You just ask one of the security agents to hand check your film and they are always happy to oblige. I’ve never had a problem. I usually have bigger problems with my SX70 or SLR680 because they lay flat and the security agents have no idea what they are- they don’t look like cameras when they are folded. So I often have to open them up and explain what they are. Most of the time I think they are just intrigued and want to know how these weird looking cameras work.

It takes a bit of time at the security check point to get everything arranged back in the backpack again but it’s worth the hassle. How do you travel with your gear? I’d love to know if there are any new bags out there that people are enjoying. I’m always on the hunt!

p.s. This ‘travel shot’ wasn’t taken on any of those cameras. Total iPhone shot!

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Things I Noticed About Paris

Things I noticed about Paris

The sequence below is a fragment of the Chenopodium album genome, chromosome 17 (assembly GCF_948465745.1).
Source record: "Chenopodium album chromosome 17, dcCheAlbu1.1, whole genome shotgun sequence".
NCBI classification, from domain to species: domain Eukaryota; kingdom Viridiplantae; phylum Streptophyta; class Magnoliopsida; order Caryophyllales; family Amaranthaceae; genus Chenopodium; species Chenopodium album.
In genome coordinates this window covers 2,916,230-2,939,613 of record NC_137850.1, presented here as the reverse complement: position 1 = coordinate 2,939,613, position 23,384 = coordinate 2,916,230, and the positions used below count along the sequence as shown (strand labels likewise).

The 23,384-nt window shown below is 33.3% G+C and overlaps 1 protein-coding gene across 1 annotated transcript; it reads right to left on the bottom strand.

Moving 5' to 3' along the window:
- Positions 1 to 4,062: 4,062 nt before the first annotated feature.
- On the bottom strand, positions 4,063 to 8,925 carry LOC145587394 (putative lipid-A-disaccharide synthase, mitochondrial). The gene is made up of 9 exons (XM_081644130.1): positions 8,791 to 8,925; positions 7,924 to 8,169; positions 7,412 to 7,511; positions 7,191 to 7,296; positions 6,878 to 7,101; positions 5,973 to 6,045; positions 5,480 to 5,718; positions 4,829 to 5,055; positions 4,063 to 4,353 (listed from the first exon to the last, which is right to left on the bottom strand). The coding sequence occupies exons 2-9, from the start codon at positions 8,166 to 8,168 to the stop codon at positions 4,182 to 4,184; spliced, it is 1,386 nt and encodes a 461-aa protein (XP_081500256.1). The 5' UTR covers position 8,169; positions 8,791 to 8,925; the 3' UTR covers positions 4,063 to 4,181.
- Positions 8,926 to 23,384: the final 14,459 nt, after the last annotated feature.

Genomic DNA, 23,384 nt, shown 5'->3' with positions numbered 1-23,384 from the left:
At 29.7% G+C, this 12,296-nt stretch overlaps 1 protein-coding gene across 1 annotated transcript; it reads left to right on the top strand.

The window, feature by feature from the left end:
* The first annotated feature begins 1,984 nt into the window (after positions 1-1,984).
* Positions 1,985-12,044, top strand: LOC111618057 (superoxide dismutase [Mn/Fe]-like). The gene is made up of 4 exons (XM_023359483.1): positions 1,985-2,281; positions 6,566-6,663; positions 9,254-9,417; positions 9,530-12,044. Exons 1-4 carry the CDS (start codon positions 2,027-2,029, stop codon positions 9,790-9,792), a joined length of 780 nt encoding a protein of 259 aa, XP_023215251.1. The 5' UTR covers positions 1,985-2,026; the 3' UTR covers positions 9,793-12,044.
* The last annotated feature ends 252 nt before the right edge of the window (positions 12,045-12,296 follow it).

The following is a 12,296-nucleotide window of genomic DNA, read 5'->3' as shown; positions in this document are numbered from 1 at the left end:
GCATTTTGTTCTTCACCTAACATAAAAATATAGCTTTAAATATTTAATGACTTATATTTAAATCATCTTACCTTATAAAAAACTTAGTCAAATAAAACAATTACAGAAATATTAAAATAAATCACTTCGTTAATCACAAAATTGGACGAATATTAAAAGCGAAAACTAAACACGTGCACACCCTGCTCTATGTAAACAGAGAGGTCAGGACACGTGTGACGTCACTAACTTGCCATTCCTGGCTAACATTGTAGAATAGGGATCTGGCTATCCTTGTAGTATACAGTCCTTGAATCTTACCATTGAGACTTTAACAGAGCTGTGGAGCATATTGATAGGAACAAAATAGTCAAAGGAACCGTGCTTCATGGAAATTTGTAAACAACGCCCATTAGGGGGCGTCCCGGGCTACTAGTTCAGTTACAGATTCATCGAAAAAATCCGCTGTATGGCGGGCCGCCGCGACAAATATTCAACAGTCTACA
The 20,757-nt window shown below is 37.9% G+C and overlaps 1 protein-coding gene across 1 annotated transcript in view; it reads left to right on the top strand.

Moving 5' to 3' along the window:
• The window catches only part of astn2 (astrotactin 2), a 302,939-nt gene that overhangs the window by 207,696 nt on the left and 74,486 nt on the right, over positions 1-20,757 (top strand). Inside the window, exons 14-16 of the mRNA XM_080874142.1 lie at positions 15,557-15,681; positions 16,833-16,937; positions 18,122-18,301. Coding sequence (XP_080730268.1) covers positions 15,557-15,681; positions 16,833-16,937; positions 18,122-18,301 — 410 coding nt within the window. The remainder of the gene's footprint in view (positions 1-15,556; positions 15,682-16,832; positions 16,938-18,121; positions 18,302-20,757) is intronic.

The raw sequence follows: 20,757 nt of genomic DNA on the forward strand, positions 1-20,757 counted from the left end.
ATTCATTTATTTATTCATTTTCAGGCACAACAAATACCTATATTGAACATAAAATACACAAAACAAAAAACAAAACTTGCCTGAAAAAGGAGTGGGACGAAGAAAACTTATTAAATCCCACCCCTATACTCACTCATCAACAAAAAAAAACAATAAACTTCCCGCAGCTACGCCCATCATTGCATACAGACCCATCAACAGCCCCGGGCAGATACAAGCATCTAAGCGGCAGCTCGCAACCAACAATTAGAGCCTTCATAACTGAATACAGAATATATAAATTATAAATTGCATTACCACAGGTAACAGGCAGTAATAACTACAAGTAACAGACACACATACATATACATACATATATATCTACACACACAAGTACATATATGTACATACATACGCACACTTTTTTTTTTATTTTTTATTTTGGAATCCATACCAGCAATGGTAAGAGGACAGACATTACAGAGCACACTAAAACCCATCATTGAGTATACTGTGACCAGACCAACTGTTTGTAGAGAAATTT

// The light is soft and makes for beautiful, creamy tones in photographs.  All those white buildings help. I love that I could get gorgeous light shining in between them with every shot.

// Women really do have high end designer bags. In Canada and Australia, high end designer bags are coveted, but in Paris it appears that many (of those walking around the streets), have a Prada or a Louis Vuitton.

// There are discoveries around every corner. Detail and beauty is poured into everything and even the alley ways were inviting and pretty. I remember feeling this in Italy when I was there.

// Yes, Parisians are beautifully dressed. There were a lot of neutral colours and it made me want to throw out my whole wardrobe and start from scratch.

// The cafes are crowded. But it felt like everywhere in Paris was crowded. I feel bad for them. Living in a city that is constantly bombarded with tourists must get old fast. And the thing they say about waiters is true. But I don’t think that they’re rude. They’re just busy. Once you get their attention, they are attentive and accommodating.